Welcome to 10GB of tmp storage with Lambda

Home Blog Welcome to 10GB of tmp storage with Lambda

Every Lambda function comes with 512MB of ephemeral storage in the shape of a /tmp directory. This storage space can be reused across multiple invocations for the same instance of a Lambda function. Each instance of a function has its own /tmp directory and data is not shared amongst different instances of a function.

Accessing this /tmp directory is the same as accessing the local hard disk, so it offers fast I/O throughput compared to using network file systems such as EFS (check out our article on the use case and performance of using EFS with Lambda).

The /tmp directory provides a transient cache of data between invocations on the same Lambda worker instance. It’s useful in cases where you need to unzip files or clone a Git repository as part of a Lambda invocation. However, the size of the /tmp directory was fixed at 512MB, which limited its usefulness.

Starting today, you will be able to change the size of the ephemeral storage to up to 10GB and as a launch partner, we’re proud to announce that Lumigo has added support for this new feature. When you navigate to the function details page, you can see the amount of ephemeral storage that has been allocated for the function:

For the rest of this blog post, let me tell you more about this exciting new feature.

How can I change this setting?

You can configure this setting in all the ways you are able to create/update a Lambda function today:

  • via CloudFormation or any tools that use CloudFormation under the hood (e.g. Amplify, CDK, Serverless framework and SAM).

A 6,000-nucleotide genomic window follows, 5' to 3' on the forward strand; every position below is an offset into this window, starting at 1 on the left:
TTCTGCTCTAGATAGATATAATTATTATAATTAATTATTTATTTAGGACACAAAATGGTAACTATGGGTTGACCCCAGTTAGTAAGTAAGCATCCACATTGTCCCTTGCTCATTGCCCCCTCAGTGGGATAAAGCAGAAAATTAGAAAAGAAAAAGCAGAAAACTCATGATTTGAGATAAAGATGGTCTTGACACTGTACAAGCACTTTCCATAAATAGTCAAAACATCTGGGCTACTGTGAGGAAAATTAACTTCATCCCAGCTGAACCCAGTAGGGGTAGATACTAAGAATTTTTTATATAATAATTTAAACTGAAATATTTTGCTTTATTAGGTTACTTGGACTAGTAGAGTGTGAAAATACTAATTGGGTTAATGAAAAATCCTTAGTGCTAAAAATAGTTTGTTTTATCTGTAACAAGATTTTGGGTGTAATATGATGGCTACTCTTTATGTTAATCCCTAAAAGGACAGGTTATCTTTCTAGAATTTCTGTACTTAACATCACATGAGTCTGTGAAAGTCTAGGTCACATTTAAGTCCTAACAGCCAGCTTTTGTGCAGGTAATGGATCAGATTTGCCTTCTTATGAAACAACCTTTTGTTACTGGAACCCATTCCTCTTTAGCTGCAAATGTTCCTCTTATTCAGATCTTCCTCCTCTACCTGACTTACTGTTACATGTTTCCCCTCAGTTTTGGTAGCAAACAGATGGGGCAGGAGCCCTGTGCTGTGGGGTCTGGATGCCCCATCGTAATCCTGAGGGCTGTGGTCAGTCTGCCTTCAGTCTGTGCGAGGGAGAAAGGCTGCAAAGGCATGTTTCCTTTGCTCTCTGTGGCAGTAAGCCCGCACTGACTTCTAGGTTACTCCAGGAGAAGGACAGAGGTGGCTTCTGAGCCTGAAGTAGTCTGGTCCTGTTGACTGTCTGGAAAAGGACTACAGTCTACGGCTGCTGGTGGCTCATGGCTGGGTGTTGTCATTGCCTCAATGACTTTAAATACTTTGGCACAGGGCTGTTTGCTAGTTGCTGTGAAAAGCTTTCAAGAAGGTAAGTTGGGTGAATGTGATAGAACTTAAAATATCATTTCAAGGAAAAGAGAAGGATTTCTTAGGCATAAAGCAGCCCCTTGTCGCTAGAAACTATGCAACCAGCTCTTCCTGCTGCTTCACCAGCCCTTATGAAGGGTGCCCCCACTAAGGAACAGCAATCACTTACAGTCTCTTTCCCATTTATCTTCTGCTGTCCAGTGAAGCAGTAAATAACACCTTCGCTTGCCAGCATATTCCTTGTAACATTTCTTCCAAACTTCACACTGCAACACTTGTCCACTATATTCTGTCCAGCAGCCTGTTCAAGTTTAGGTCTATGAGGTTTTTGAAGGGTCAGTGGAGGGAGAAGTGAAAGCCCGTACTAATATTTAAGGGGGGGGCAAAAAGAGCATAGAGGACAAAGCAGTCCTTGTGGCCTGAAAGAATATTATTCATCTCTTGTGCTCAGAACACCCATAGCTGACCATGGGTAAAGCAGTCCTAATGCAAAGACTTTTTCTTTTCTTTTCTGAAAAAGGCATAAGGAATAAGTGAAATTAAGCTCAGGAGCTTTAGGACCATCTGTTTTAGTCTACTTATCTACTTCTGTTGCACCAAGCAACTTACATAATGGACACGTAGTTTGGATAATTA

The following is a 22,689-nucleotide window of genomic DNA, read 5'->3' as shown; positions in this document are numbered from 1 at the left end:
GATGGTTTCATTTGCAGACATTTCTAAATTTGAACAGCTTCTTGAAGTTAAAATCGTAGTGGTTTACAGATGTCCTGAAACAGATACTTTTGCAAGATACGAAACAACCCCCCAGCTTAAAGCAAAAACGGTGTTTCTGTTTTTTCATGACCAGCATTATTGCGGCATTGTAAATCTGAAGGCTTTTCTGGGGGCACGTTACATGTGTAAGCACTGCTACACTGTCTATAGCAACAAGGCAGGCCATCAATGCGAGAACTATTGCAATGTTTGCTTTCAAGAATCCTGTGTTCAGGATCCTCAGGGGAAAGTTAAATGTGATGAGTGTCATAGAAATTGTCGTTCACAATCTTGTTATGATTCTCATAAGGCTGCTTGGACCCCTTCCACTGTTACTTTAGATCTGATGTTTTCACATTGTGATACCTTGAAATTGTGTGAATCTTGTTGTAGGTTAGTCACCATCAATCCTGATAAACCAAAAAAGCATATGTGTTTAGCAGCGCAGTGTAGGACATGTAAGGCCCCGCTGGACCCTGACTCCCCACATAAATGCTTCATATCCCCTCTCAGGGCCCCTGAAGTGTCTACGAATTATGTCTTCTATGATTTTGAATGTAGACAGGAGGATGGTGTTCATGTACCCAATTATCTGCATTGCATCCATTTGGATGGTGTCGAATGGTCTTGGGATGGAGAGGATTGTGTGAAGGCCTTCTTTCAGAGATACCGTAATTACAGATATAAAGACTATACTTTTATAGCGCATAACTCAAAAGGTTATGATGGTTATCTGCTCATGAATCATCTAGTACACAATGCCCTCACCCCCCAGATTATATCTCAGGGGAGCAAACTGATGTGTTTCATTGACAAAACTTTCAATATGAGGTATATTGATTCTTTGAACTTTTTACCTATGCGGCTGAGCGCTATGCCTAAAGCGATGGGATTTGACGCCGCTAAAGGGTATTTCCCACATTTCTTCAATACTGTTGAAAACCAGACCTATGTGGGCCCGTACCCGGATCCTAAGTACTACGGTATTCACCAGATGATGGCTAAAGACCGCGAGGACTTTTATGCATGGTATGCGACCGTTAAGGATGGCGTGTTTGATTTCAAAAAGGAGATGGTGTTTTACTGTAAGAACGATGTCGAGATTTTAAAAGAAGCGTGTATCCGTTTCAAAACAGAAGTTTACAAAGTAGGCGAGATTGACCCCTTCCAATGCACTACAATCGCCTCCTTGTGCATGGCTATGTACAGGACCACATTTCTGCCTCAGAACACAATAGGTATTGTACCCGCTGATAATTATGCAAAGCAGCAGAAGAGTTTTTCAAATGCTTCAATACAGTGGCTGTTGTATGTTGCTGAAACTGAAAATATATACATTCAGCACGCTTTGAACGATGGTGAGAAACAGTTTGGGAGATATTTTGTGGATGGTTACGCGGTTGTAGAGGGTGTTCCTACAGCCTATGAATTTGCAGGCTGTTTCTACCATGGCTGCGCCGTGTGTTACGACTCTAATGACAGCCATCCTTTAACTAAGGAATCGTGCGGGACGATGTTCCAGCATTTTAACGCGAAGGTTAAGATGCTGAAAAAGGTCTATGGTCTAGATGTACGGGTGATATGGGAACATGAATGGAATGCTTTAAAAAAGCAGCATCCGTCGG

• via the AWS CLI.
  • via the AWS SDK.
  • via the AWS console (see below).

Do I have to pay for the extra storage space?

Yes, you do. At the time of writing, the pricing information is not yet available, but you can find out on the official Lambda pricing page here.

Is there any performance overhead?

No, it doesn’t add any overhead to your Lambda invocations. We compared two Lambda functions in our tests, one with the default 512MB of ephemeral storage and another with 10GB of ephemeral storage. Over 1000 cold starts, there is no statistically significant difference in the initDuration and Duration metrics of these two functions. So there doesn’t appear to be any performance overhead for using larger ephemeral storage.

Does it allow me to upload bigger deployment packages?

For machine learning (ML) workloads, you often have to work with large models that don’t fit into Lambda’s 250MB deployment package size limit. Unfortunately, this change does not change the deployment package limit. It only changes how much data you are allowed to write into the /tmp directory at runtime.

If you need to include large files in your deployment artefacts then you can package your function as a container image, see our blog post here. Alternatively, you can download the large files (such as the ML models) during initialization and save them into the /tmp directory. For Node.js functions, Lambda now supports top-level await. So it’s possible to download these large files during the module initialization phase of a cold start. If you’re worried about the additional latency this adds to your cold starts then you can also use Provisioned Concurrency so they’re performed ahead of time (see our blog post on Provisioned Concurrency here).

How is this different from using Lambda with EFS?

Using the ephemeral storage (i.e. the /tmp directory) differs from EFS in two major ways.

  • Performance: EFS is a network file system and its read and write latency is therefore much higher (~5-10x) than the ephemeral storage.
  • Data sharing: each Lambda function worker has its own instance of /tmp directory and they don’t share any data. Whereas with EFS, data is shared between all the components (Lambda functions, EC2 instances or containers) that are connected to the same EFS file system.

How do I choose between the different storage options for Lambda?

Lambda offers a number of storage options:

  • Lambda Layers
  • Ephemeral storage (/tmp directory)
  • EFS
  • Container images

They cater for different use cases and have different characteristics and limitations. James Beswick has an excellent article on how to choose between these options here.